As far as believers are concerned, of course the irony would be lost on them. From their point of view, they would take this song as a personal attack by a member of “death and hell.” This further illustrates the insular and totally subjective nature of their belief system.

To declare invalid such broad swaths of culture as “rock music” with a wave of the hand or an “invocation” is the height of arrogance. Remember the list of rock musicians: Along with Metallica and the various metal bands were people like Elton John, Billy Joel, the Beatles, etc.

Who could claim with a straight face these top-tier musicians were actually agents of “death and hell?”

say no to christ / October 23rd, 2006, 1:50 pm / #12

Oh yeah, besides pagans and gays being my only friends, DOGS have always been there for me as well. I was the weird girl who spent way too much time with her dogs, but it paid off. ;) lol

say no to christ / October 23rd, 2006, 1:38 pm / #13

@Sean

You asked if I was raised in religion. Yes, I was raised catholic. I was taught all my life that I was inferior to males and that my natural body fucntions were dirty and shameful(I couldnt buy feminine products untill my daughters started their periods and I didnt want them to feel the shame I did) and that I was to stay pure till marriage. Well, when my stepfather sexually abused me, I felt tainted and unworthy and that it was all my fault. When I finally told my mother what was happening to me she believed me and got help. Unfortunately at the time that I told, around the mid 80s(I was 10)a religous psychiatrist had his new theories about sexual abuse passed into congress and put into full use. This new revelation was that famliy perpatrators were less dangerous than a stranger that molests children. They told my mother that it was best to keep the family together and that it was my mothers fault because she didnt give my stepfather total authority over her children. They told me that I wouldnt amount to anything if I didnt forgive and love him no matter what he did. Luckily, Alison Arngrim, aka, Nelly Olson from little house on the prarie, with PROTECT fought hard and changed these laws just recently. Now people who molest their own get the same treatment as a stranger who molests.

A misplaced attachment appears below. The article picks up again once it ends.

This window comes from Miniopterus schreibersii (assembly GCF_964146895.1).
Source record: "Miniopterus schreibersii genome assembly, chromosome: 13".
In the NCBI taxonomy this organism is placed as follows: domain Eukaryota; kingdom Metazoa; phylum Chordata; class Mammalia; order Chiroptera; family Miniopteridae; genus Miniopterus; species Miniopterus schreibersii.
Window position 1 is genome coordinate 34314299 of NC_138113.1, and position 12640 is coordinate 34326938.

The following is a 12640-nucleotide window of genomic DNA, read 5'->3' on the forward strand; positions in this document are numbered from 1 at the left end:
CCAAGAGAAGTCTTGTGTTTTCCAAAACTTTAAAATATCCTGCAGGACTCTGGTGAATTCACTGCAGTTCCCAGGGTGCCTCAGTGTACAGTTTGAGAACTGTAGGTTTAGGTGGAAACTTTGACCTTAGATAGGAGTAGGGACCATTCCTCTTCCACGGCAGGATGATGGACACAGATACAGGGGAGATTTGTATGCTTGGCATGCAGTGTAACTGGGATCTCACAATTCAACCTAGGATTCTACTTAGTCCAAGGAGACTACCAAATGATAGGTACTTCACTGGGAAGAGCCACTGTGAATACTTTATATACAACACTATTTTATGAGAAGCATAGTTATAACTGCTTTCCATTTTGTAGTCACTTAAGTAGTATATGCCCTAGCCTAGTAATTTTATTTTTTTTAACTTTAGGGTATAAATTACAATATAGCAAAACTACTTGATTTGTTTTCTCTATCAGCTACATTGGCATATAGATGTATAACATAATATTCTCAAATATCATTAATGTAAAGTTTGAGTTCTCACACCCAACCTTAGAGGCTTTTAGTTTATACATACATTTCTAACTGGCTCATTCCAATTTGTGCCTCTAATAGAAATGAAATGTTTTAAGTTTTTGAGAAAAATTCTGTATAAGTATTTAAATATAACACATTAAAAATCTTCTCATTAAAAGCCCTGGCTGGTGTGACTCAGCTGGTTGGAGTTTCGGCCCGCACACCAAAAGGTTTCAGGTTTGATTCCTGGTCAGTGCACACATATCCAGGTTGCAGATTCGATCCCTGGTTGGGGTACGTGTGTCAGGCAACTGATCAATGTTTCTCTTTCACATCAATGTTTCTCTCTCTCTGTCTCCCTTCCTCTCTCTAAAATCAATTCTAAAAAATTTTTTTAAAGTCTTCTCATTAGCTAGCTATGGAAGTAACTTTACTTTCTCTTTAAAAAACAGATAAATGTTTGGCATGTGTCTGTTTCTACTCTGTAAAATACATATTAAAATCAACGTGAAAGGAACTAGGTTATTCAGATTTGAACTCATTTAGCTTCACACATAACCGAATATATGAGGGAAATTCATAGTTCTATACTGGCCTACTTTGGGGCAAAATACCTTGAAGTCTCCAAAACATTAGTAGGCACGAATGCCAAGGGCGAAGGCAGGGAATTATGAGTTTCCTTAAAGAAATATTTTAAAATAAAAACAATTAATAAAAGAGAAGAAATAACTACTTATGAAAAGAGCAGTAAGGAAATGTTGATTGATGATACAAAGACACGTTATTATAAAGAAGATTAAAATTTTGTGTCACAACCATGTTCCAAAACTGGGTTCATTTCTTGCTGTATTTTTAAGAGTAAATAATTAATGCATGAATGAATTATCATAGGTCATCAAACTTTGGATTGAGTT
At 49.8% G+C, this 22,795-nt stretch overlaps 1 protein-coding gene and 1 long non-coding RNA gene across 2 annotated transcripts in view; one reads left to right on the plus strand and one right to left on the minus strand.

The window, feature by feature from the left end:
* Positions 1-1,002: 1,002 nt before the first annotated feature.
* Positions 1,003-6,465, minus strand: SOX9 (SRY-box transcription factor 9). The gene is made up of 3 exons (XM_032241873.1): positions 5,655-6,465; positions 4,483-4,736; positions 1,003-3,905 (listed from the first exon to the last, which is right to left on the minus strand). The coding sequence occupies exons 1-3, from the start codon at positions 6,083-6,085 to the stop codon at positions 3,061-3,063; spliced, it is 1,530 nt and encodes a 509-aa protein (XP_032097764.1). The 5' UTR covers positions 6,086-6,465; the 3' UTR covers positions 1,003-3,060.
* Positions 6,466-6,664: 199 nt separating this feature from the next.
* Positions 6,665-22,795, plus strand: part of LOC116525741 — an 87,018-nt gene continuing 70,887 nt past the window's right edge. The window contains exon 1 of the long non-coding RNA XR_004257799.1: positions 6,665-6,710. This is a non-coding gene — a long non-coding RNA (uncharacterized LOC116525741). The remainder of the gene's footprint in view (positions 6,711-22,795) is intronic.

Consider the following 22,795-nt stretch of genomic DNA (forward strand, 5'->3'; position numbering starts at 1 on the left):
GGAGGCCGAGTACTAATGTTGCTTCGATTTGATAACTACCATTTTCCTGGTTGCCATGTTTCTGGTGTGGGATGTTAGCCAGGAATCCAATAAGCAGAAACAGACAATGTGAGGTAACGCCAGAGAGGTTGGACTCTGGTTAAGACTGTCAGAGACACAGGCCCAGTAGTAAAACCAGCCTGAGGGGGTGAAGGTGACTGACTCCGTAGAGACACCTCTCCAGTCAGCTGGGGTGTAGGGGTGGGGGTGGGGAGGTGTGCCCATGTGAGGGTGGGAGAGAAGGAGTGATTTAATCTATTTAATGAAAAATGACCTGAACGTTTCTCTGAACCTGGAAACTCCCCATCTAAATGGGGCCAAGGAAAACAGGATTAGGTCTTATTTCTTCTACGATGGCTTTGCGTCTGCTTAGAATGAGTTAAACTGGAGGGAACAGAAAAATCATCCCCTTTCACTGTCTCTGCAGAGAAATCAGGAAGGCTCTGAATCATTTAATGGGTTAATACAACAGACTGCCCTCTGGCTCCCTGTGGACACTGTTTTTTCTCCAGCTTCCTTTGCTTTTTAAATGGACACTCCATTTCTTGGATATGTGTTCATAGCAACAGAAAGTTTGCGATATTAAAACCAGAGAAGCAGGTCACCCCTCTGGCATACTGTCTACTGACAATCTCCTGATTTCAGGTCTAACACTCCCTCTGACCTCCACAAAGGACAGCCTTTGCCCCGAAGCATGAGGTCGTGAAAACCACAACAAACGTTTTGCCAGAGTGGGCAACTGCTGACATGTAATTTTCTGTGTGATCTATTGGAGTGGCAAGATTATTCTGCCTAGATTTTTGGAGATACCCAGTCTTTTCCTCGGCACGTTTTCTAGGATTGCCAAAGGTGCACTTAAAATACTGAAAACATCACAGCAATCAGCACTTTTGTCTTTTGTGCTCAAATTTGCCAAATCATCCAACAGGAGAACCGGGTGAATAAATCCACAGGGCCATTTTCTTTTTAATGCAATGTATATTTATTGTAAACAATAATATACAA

Heres a link to lean more about the laws on sexual abuse and the fight to change them.
http://www.protect.org/california/caCampaign.shtml

Anyway, as you can imagine my self esteam was shot and the religious councling only made it worse. BUT, for some reason my instincts stayed intact. I knew what they were teaching and saying was wrong. Not knowing how to handle it, I became rebelous and down right hateful and angry and most of all angry at god for never answering my prayers, to just make it all stop and letting it happen in the first fucking place.

When my family moved to SC to be near my stepfathers family so he could begin his healing and to avoid the shame of what he did in California. I was thrown into a culture shock. California has its fair share of christian nuts, but nothing like the holy rolers of the bible belt. Being catholic in the south is a automatic free pass to hell and boy they let you know it! So, I hung out with the outcast kids mostly, pagans and gays. And I have to admit that their views had the biggest infuence(and a very positive one) on the direction my life took. I would have never made it through school and having to look my rapist in the face and be nice to him till I left home at 18. I still had to deal with him for a few more years after, but I damn sure wasnt nice about it and I did eventually cause my mothers and stepfather divorce. Unfortunately at the cost of my siblings. To this day they blame me for everything including being molested. They just werent able to keep their instincts intact with all the councling that was forced on them.